‘My children’s Hearing Loss…

Rachael lost her hearing at 8 years old. It was devastating. It really was a loss and we went through a grieving process. At the time Rachael was introduced to a wonderful lady called Kendra. Kendra had pink hair and arrived at school on her motorbike, Kendra was profoundly deaf. She told Rachael that she had to find her “deaf identity”. She promised us that she would find it sooner or later. Rachael endured many tests, including one for Usher’s disease, where she had to endure needles in her eyes in a darkened room, very frightening for anyone, but particularly awful for a little girl who had lost the ability to hear.

Rachael did find her deaf identity and is now a beautiful 21-year-old woman who wears cochlear implants to hear. When she given her first implant, I remember her face lighting up when they turned it on. Soon after that she heard birds singing and was so happy as she hadn’t heard bird song for years. Rachael has mitochondrial disease and her hearing was unfortunately only the first loss she had to bear. She lost the ability to walk, the ability to breath for herself at night-time. She has to wear a ventilator when she sleeps. Rachael has lost her independence.

Rachael’s brother is 15 and also has mitochondrial disease. He has recently lost most of his hearing, and has to wear hearing aids. It has been so sad to see his hearing leave him, I wanted so much to find a way to stop it. I have watched him struggle in school and lose confidence. The technology is wonderful, but it can never make up for natural hearing. Rachael and Joseph will always struggle to hear anywhere there is extra noise. School, restaurants, pubs are all difficult. Subtitles are always needed in cinemas and on TV. We have travelled miles to watch subtitled movies, only to arrive and the cinema has forgotten to put them on.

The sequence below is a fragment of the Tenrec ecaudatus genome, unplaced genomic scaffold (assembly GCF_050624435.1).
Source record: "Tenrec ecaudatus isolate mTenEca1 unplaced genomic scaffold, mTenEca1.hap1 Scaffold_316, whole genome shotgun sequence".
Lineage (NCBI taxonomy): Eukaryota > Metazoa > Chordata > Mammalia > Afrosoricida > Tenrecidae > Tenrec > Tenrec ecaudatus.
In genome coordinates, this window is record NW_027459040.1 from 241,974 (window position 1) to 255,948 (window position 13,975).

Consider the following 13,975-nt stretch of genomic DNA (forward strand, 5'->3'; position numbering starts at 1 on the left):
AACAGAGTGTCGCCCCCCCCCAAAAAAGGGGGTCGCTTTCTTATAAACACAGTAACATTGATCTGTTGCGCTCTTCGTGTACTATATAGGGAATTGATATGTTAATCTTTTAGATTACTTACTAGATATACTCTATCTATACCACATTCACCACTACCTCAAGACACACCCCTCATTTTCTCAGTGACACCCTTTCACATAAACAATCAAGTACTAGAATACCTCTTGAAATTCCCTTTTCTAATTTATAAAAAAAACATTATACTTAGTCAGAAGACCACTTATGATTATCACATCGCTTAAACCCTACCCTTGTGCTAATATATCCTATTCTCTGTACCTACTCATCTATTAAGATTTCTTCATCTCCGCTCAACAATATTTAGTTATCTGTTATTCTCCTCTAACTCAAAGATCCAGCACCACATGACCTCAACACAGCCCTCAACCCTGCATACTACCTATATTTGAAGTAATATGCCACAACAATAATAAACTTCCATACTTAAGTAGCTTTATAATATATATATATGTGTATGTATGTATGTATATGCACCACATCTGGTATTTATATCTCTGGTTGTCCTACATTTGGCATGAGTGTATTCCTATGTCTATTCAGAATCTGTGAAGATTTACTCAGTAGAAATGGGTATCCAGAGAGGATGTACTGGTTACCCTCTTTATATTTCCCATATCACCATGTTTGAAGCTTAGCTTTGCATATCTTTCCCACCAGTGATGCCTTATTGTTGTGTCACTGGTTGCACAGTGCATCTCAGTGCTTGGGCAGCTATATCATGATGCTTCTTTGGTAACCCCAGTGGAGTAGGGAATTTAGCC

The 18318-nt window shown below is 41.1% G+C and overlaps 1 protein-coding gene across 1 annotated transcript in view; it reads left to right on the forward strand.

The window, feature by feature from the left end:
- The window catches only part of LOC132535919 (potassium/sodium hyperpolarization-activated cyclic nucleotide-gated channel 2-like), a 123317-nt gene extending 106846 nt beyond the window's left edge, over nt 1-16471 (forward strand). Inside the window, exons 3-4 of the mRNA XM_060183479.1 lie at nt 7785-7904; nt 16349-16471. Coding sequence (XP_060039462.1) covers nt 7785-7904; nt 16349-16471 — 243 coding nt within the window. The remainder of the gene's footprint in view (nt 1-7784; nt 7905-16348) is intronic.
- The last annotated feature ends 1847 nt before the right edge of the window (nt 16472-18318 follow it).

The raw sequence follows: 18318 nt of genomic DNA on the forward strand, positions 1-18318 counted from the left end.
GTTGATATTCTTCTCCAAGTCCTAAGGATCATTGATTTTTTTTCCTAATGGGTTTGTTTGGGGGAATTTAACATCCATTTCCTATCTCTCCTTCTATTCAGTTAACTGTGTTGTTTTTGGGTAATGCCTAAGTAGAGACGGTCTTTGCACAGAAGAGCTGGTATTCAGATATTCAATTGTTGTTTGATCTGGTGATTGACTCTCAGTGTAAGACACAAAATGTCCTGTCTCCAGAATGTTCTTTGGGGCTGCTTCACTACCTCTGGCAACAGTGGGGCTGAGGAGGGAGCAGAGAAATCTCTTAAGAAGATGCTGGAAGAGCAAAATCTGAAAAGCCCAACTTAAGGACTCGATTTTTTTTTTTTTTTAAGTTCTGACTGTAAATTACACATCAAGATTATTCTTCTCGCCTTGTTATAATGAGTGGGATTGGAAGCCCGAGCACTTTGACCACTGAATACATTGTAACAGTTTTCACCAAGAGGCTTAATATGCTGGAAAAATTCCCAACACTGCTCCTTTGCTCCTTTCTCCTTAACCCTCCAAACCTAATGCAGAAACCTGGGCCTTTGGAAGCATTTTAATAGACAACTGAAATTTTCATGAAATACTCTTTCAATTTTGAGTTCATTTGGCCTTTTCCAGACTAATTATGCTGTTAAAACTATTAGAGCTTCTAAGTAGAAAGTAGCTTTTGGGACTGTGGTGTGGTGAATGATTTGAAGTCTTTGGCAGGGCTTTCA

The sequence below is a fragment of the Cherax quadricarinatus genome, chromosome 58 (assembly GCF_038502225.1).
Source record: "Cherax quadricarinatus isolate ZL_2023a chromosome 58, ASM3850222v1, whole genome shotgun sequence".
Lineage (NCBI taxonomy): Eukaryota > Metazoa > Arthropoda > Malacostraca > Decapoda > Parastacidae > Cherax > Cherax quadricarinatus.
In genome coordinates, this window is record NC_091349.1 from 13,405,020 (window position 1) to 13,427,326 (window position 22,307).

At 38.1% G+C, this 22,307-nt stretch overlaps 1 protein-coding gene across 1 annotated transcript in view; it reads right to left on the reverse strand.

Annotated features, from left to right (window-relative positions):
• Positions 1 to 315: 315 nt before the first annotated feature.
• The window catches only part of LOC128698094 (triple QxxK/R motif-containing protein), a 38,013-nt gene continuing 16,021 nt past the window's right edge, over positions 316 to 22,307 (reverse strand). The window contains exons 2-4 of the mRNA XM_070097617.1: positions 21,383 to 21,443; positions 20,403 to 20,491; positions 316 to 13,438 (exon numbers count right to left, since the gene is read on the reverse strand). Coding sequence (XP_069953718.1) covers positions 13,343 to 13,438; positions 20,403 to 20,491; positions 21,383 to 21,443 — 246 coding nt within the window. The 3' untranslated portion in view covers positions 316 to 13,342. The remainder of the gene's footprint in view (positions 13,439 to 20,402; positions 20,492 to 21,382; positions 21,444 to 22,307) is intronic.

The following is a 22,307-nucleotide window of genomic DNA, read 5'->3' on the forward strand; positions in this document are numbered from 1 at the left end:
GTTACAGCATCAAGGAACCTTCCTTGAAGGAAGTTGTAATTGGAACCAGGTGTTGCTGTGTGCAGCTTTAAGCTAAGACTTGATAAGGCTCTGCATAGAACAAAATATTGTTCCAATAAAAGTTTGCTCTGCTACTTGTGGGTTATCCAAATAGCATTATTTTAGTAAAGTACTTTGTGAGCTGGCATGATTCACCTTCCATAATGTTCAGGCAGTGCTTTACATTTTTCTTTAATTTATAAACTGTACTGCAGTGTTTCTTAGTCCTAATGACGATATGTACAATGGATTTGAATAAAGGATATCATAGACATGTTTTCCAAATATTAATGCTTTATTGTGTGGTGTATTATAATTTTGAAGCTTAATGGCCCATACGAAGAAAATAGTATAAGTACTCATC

They hate it when they ask people to repeat themselves and are told “Oh, it doesn’t matter”. When their equipment doesn’t work, or are treated like they have an inferior intellect just because they can’t hear, or are even seen as being less attractive. However, the technology is wonderful and who knows, perhaps one day there will be a cure for deafness, just as we hope there will be a cure for blindness and ultimately for mitochondrial disorder. In the meantime we will be patient and grateful there is so much wonderful technology and that Rachael and Joseph have become stronger human beings for enduring their losses.’